Monday, October 16, 2017

Nurse the Hate: Proud Mary

When I was a little boy, my father would take me to a place near our house where we would buy penny candy and climb onto large rocks on what seemed like a vast and rushing river.  Once we found a rock to our liking, we would sit on the rock and eat our little brown bags of candy while the water roared past us.  The whole thing sounds like something from another century, but that’s how I remember it.  I remember the store where we would buy the candy with its worn wooden floorboards.  The counter had glass jars filled with candy where an amused woman would pluck out the candy I selected to put in the tiny brown to-go bag.  Even then I picked up on how the whole presentation was a folksy ruse, but I still liked it.  I would have a 25 cent budget and have to carefully select the candy to make the money go the furthest possible.  I recall having my first Mary Jane candies there, and I think also Bit O’Honey.  I always avoided those hard Brach’s candies that one only encountered as fused together husks in senior citizens hallway candy dishes.  

After the stressful decision making of the candy purchase we would walk across the street to access the stream.  It seemed like a mighty river, but I think I was about five years old, so my perspective was skewed.  I don’t think my father would have allowed a five year old distracted by a small sack of candy to hop around on slick rocks if there was a chance I could have slipped in and gone over an enormous waterfall.  Then again, things were very different in the 70s and safety was not a consideration.  My parents would be brought up on charges now for the things we used to do as kids.  Skateboarding down hills, riding in the back of pick up trucks with three other kids down the highway at 60 mph, making flimsy go karts, routinely playing with matches/fire/fireworks.  Hell, we would leave the house at 9am and not come home until dinner.  No one knew where we were, what we were doing, or cared as long as nothing too terrible went wrong.  There was one simple rule.  Be home at 6 for dinner.  That was a commandment that could not be broken.  You could have blown off a kid's hand with an M-80, but be home in time for dinner.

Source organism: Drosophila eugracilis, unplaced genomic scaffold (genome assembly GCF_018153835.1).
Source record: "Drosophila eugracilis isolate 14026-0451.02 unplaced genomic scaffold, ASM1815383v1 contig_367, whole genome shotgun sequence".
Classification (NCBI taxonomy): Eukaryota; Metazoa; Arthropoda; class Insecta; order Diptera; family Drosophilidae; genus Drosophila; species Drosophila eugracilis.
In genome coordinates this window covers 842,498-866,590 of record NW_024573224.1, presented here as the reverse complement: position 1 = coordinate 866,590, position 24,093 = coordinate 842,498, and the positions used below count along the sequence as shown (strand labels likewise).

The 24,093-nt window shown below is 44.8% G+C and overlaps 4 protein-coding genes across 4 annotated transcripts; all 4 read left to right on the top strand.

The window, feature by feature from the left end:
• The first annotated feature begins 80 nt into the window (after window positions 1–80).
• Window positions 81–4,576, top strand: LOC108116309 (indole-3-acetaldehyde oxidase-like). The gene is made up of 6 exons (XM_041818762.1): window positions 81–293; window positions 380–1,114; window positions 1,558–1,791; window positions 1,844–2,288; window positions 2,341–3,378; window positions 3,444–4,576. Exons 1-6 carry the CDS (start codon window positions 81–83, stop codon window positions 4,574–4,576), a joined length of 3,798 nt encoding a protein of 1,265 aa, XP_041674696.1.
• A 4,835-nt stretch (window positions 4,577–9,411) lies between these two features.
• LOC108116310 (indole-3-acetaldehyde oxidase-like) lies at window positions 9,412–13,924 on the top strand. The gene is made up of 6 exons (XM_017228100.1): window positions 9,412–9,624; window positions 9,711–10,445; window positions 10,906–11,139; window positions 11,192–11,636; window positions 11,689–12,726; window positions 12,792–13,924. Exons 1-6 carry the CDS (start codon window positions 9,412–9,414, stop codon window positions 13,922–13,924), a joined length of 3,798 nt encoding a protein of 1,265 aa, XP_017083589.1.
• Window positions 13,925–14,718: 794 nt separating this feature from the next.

I remember having to jump between the rocks like you see in movies where in a chase scene a man jumps from building to building.  When your legs are less than two feet long long, it’s not easy to make that jump.  One time I fell when I landed on a rock further than we had ever jumped to before.  I lost control of my bag and it slipped into the water.  My candy was swept away.  I started to cry silently.  I was ashamed I fell.  I was ashamed I lost my candy.  Most of all I was ashamed I was crying like a baby in front of my father.  He asked if I was OK and pretended I wasn’t crying.  That was either because he knew I didn’t want any attention drawn to it or that as an East Coast Irish Catholic he was unable to deal with any emotional outburst.  Either way, I was OK with it.  He shared his candy with me, even though he had some Good N Plenty which I hated.  Good N Fruity would have been better.  We sat and looked at the water for a time.

We finished the candy and it was time to go back to the car.  I could see the ugly Grand Torino station wagon parked so far away on the river bank.  I was afraid I was going to miss the first jump and fall in.  “You can make it.”  My father jumped onto the rock to show me how easy it was by example.  Of course, he wasn’t five years old and spooked.  I sized it up like Evel Knevel.  I did the lean back and forth 1, 2, 3…  I landed on the rock and fell into my father, who was trying to catch me.  He lost his balance for a second and we both almost toppled in.  When he caught his balance I could see the momentary worry in his eyes.  There would have been a great deal of explaining to do to my mother when I arrived home soaked, or worse yet as a waterlogged little corpse.  “That was close.”  It was a little bonding moment where we both knew we dodged a bullet.  

When I got back to the car I climbed into the front seat.  (No seatbelt/no car seat)  My shoes dangled above the floor off the seat.  It was stuffy and hot in the car.  It was always stuffy in that car.  I turned the crank to lower the window.  My father started the car and we began to drive home.  On the radio a song came on that I had never heard that made me perk up my head.  “Big wheel keep on turning/Proud Mary keep on burning/Rolling/Rolling/Rolling on the River”  I liked how the song connected to how we had just jumped on the rocks in the river, like a shared experience.  It made me feel like I was part of some kind of adventurous American tradition, though I wasn't really sure what the song was about.  The chorus stuck with me.  Whenever I would see a stream/river like that, CCR’s “Proud Mary” would always pop into my head and make me think of penny candy.   

It still does.     


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